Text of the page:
Facebook has brought back the integration of SMS support into Messenger for Android. Users of the popular messaging service now have the option to send and receive SMS texts within Facebook’s chat app, allowing for communication with contacts beyond the confines of the social network.
Updated on 06-15-2016 by Saqib Shah: Added info about the relaunch and functionality of SMS support on Messenger for Android
If you want Messenger as your smartphone’s all-round messaging platform, simply head into the settings tab by pressing the person icon, then select “SMS” from the list, and turn on “Default SMS app.” Once activated, your SMS conversations will appear in purple chat bubbles in order to differentiate them from Messenger’s traditional blue bubbles.
Aside from text, images, video, and audio, SMS on Messenger can also support rich content including stickers, emoji, and location sharing. Messenger still boasts a number of unique features that can’t be applied to SMS texts within the app, most notably GIFs, money transfers, and the ability to request transportation. Facebook also revealed that it won’t store any of your SMS conversations on its servers. As usual, the standard text messaging fees will apply to all SMS messages sent from Messenger.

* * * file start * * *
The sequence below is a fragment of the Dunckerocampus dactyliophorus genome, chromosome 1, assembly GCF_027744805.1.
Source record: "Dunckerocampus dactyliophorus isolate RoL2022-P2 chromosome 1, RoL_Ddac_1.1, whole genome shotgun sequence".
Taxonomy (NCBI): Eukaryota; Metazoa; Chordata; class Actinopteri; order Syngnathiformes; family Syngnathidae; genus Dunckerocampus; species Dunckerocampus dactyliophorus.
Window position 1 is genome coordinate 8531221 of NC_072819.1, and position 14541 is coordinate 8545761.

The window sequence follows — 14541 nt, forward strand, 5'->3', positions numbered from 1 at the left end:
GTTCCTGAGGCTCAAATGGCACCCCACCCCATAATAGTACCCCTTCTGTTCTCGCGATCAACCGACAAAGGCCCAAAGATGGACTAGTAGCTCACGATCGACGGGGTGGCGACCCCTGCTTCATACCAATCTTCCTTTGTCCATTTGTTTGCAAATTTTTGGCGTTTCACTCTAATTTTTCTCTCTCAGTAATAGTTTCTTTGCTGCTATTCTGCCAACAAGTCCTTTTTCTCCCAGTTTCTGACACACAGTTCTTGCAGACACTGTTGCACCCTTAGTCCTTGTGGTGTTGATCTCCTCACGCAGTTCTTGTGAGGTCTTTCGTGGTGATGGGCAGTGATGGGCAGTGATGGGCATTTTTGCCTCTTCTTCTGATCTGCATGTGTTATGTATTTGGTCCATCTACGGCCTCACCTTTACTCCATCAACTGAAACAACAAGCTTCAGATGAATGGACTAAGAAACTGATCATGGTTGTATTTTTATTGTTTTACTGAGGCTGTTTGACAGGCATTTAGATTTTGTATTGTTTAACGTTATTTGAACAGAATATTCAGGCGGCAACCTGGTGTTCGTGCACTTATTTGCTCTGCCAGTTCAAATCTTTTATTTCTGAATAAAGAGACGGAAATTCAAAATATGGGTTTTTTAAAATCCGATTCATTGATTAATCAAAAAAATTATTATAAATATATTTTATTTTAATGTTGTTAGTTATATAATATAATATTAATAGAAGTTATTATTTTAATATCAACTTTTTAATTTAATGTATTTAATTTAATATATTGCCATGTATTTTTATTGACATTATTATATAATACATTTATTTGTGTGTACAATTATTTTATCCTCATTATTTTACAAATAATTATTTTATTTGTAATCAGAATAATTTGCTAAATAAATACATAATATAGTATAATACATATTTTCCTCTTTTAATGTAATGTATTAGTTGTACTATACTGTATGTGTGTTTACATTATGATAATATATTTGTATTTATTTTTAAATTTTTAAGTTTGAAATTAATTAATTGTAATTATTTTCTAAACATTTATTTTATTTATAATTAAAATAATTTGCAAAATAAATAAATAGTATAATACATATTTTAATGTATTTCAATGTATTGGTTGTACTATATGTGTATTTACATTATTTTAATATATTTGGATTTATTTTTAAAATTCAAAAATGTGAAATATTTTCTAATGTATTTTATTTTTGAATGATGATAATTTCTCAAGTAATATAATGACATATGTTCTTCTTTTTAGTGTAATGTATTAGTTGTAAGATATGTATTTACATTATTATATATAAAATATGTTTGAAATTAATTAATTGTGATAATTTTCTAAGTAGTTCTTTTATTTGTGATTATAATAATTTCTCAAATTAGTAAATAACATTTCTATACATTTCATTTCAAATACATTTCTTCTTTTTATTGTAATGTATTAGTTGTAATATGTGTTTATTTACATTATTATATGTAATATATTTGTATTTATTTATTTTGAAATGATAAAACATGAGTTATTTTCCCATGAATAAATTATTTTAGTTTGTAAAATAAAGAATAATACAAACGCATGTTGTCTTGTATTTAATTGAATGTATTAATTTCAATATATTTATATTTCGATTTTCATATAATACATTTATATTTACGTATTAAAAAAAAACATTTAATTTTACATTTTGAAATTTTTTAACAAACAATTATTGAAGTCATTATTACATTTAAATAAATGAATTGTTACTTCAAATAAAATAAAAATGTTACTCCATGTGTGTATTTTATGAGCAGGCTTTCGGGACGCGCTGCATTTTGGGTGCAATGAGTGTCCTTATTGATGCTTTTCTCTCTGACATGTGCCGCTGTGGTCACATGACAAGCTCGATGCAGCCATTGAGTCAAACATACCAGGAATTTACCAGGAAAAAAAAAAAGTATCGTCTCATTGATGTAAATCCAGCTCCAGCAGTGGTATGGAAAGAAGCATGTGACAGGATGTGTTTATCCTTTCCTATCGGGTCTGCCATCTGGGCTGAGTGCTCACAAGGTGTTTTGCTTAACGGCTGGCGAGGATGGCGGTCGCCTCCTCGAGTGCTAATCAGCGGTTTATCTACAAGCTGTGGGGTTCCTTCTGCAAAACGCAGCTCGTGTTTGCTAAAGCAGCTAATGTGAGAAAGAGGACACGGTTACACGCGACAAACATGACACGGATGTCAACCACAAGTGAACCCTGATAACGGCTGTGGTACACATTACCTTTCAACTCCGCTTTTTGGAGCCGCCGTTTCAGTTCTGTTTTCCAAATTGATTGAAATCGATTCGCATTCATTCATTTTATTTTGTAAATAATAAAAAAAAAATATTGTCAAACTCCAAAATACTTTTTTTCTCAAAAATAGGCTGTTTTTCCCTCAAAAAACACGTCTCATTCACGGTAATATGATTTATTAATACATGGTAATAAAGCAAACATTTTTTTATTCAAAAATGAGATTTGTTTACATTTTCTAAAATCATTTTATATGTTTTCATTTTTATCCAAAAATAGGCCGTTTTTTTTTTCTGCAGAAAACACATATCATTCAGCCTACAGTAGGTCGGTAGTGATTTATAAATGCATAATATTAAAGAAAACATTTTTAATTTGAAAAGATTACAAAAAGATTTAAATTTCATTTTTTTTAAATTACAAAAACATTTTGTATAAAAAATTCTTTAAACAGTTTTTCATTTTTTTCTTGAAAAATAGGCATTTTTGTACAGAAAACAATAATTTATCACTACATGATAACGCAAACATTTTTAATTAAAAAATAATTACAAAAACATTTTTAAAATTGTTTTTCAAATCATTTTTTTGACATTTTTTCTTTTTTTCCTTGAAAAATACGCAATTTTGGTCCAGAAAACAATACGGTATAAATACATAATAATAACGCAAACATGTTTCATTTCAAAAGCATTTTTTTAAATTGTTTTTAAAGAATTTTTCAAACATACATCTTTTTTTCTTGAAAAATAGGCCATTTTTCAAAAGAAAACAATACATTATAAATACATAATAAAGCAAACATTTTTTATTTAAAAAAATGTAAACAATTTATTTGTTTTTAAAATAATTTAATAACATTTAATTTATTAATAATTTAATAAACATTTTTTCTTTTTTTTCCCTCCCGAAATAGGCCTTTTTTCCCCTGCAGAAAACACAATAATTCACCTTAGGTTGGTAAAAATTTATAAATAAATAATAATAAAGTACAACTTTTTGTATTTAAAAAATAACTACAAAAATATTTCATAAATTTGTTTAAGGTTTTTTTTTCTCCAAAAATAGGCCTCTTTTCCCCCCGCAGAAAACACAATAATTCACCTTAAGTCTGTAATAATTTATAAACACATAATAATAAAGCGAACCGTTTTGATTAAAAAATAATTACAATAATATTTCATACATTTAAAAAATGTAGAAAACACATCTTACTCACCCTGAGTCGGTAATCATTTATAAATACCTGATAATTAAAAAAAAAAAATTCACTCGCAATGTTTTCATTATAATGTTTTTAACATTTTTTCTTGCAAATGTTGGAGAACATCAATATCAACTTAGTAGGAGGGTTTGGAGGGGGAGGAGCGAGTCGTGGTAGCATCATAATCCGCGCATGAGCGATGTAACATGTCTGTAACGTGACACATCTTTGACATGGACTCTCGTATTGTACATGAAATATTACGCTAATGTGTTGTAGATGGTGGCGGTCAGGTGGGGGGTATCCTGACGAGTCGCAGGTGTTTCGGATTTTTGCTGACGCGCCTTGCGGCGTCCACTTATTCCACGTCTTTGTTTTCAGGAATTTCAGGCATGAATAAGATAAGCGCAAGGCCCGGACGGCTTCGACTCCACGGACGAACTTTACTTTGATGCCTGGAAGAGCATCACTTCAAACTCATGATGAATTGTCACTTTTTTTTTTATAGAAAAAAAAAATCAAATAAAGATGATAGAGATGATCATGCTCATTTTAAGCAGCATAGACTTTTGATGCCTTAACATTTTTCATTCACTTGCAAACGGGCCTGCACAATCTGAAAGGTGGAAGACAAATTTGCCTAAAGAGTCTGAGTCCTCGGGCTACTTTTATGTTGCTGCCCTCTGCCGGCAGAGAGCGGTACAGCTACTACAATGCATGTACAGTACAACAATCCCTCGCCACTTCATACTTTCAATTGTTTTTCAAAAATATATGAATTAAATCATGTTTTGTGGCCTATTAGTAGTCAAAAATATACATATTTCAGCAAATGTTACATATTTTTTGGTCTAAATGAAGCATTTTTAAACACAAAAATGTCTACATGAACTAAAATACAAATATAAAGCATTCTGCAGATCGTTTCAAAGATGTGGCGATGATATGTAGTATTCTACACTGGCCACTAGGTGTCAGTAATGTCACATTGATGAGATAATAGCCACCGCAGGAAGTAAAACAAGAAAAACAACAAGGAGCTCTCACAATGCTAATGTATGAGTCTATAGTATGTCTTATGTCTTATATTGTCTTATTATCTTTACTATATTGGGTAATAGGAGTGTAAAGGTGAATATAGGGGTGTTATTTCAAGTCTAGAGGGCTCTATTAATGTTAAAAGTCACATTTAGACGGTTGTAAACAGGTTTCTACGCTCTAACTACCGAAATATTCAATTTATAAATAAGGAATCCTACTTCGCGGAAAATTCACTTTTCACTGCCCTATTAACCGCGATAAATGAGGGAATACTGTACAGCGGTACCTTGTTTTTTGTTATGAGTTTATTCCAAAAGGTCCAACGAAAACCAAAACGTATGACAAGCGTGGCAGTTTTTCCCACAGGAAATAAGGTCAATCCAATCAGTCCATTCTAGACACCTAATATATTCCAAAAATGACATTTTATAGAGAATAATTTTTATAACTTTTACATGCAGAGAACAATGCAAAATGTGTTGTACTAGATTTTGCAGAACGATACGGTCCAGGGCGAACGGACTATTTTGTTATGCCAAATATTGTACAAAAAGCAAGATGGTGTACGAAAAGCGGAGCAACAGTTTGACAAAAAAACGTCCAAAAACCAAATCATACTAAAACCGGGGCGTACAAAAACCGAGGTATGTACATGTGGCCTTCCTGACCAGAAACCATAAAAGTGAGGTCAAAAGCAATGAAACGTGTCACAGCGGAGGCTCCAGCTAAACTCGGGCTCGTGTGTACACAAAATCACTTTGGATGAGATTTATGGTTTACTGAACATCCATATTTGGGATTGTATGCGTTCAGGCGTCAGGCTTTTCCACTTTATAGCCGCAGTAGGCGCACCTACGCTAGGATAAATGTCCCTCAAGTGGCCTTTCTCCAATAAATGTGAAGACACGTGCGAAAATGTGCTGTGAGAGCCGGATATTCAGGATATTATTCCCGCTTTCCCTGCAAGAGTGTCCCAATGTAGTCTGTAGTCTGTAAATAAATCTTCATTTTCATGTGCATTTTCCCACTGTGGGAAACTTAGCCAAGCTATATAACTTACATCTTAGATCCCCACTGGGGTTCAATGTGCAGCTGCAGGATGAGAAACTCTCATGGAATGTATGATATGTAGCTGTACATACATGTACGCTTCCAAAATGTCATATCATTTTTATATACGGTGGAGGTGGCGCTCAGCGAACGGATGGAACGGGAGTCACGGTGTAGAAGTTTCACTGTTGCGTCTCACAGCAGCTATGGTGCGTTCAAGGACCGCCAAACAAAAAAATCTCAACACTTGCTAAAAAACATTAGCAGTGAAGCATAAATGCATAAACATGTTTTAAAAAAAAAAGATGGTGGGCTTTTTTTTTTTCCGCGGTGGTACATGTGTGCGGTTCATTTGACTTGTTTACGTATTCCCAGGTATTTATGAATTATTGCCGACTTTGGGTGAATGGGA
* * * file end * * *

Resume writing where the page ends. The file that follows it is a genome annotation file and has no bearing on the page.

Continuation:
If you used Messenger prior to late 2013, you may remember that it initially included SMS integration. However, the feature was removed, with Facebook claiming that few people actually used it on a consistent basis.
It’s likely that the feature’s Android test phase, which began around February, restored the social network’s faith in SMS. Facebook claims that iOS integration was excluded because the operating software doesn’t currently support app permissions for accessing SMS. Regardless of the technical difficulties, it would have been a harder sell on Apple devices due to the popularity of iMessage. Considering the latter is about to get a ton of new updates with iOS 10, it’s difficult to imagine iPhone users abandoning their native messaging service when it comes to sending and receiving texts.
A Facebook post announcing the revival of SMS on Android states the following: “We know that people receive messages via both SMS and Messenger — for example your best friend sends you GIFs on Messenger while your mom only uses SMS — we want to make it easier to stay in touch with all the people you care about.”
Facebook began testing SMS integration on a small number of Android users in North America in February. At the same time,
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